Gauging outcomes of use is the most complex part of the analytical framework. The FinNeeds theory holds that one should be able to analytically classify survey respondents into different outcome segments (those who are “resilient” or “not resilient”; those who maintain liquidity vs. those who have infrequent experiences of illiquidity vs. those who are chronically illiquid, etc.) based on the questionnaire responses. For example, where the questionnaire asks a person how recently they were not able to balance income and expenses and how often it happens that they cannot do so, a combination of these two responses can be used to classify respondents into three categories: those who never experience any problems as “liquid”, those who experienced liquidity distress in only one month in the past 12 months as “some liquidity distress” and the rest as “severe liquidity distress”. The exact parameters to be used will depend on the nature of the questionnaire and on the country context. It will require the analyst to run some scenarios and make a judgment on the most meaningful distinctions in context.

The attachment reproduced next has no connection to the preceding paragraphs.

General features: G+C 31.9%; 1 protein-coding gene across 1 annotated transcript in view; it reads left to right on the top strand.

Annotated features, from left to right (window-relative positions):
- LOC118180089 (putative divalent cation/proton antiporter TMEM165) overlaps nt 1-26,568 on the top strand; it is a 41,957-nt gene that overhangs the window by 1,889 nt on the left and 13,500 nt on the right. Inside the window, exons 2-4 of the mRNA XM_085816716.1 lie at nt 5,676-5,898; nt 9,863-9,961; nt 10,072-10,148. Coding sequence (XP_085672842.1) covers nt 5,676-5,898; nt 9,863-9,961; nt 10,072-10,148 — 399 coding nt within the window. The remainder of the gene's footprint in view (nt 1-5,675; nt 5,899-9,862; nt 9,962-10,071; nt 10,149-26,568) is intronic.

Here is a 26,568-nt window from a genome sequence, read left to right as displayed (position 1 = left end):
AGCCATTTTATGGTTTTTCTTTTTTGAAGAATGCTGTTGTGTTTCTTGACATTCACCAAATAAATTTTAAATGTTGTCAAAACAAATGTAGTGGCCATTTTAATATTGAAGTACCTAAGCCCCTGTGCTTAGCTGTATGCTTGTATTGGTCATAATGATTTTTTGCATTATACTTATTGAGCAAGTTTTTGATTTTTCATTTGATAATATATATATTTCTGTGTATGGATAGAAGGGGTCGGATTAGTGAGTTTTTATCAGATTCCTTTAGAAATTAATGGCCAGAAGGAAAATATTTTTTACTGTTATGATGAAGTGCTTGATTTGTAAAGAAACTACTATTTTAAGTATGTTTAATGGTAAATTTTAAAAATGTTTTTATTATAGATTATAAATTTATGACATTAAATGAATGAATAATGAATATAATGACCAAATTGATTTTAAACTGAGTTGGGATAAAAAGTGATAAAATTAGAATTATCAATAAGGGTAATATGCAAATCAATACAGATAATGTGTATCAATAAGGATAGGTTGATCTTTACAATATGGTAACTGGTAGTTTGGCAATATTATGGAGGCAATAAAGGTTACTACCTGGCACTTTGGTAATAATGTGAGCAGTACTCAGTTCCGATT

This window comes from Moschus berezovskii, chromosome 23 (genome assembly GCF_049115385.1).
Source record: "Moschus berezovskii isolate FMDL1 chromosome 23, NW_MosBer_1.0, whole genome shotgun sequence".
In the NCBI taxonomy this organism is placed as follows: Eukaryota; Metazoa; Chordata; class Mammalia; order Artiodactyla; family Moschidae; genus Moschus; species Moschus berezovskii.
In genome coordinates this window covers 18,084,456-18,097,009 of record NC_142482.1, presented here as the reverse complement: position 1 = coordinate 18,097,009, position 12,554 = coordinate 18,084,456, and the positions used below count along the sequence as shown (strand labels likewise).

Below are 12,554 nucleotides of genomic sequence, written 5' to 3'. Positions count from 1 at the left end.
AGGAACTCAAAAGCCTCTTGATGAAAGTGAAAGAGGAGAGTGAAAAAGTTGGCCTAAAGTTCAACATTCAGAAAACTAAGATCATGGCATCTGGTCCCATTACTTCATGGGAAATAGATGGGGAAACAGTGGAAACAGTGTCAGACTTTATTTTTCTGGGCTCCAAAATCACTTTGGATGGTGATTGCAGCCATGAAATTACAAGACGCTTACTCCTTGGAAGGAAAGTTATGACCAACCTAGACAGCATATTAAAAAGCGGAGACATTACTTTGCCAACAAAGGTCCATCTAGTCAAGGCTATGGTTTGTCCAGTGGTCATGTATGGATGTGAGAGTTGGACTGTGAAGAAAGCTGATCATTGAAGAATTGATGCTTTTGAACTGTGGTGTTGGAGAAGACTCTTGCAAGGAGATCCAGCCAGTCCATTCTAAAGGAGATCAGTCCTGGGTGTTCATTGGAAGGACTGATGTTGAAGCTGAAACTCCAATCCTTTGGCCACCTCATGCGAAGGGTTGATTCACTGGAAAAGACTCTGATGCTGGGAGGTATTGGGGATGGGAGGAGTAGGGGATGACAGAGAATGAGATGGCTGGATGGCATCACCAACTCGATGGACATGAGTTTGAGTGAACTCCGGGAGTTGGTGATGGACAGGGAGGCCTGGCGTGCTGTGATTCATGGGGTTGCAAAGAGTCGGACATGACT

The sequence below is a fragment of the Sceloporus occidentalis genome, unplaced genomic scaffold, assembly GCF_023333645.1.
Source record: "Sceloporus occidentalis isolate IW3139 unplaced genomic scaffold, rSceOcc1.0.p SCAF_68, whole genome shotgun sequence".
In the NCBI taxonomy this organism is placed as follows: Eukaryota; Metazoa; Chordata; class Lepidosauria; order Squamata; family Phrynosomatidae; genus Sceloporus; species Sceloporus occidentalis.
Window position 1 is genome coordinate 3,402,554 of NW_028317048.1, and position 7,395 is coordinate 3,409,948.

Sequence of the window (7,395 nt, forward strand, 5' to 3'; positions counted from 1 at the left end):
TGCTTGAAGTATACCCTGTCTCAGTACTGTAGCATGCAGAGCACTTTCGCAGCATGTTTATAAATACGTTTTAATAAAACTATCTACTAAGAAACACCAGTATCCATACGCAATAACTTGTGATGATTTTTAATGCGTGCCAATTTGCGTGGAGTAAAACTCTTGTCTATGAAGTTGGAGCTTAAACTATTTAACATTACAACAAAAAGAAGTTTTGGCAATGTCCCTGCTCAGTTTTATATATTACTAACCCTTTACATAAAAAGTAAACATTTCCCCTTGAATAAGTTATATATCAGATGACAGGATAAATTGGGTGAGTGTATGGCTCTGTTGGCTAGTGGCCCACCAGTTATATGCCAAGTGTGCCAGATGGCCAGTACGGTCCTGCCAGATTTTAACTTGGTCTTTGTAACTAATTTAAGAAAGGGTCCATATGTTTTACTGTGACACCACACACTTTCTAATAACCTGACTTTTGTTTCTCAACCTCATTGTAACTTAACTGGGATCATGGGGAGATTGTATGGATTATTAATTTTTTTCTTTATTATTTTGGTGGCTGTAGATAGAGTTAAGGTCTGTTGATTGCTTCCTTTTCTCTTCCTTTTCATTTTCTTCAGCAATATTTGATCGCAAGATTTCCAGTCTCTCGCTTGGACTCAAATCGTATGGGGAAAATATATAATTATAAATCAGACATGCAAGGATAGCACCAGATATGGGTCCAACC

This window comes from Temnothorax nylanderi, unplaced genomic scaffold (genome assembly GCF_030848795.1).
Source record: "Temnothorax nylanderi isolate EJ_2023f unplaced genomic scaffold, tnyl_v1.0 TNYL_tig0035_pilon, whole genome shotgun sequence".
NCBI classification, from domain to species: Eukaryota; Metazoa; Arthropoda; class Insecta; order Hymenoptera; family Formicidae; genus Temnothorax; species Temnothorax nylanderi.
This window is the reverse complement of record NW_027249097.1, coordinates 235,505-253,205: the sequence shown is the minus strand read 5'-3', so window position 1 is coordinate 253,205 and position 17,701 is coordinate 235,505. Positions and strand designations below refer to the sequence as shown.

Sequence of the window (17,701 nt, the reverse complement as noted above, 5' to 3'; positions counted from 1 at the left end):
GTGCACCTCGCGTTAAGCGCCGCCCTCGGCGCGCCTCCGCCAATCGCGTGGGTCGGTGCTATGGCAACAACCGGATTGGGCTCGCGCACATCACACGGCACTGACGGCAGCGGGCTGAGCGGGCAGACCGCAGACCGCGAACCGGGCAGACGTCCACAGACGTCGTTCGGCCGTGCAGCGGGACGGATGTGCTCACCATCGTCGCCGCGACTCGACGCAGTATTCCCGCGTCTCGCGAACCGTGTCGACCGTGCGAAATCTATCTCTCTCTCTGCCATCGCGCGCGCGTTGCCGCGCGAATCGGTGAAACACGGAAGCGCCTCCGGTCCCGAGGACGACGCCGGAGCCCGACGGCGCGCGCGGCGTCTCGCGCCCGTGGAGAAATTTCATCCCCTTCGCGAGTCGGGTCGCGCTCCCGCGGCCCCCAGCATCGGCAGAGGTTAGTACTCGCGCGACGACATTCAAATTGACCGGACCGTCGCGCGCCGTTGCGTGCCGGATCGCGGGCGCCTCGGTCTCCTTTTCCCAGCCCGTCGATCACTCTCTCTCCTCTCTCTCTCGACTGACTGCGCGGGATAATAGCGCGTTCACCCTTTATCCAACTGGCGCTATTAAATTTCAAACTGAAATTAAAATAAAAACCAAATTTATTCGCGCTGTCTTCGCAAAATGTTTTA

The next step is to compare the profiles of the different outcome segments: do those who regularly maintain liquidity have a different device portfolio than those who experience liquidity distress? Are lower-income people more likely to experience liquidity distress than the middle class? Once again, it is useful to set hypotheses upfront that can then be tested. For example, that people with insurance are more likely to be resilient than those without. If the findings reveal that this is indeed not the case, it raises compelling questions from a policy perspective.
One could also test the determinants of outcomes using various statistical procedures (subject to a large enough sample size). The appropriate method will follow from the nature of the outcome variable and assumptions made in the model. For example, a binary outcome variable classifying respondents into “resilient” and “not resilient” could be modelled using an alternative-specific probit or similar statistical technique, as appropriate.
Outcomes analysis is exploratory, and it may require consultation between the analyst and policymakers and financial service providers to explore the most meaningful outcome parameters to set, which hypotheses to test and angles or segments to explore.
Transactional data can come from a range of financial products and from different types of financial service providers. Thus, the variables of interest differ depending on the nature of the dataset. In general, however, transactional data analysis focuses on two elements of the FinNeeds framework: usage and drivers: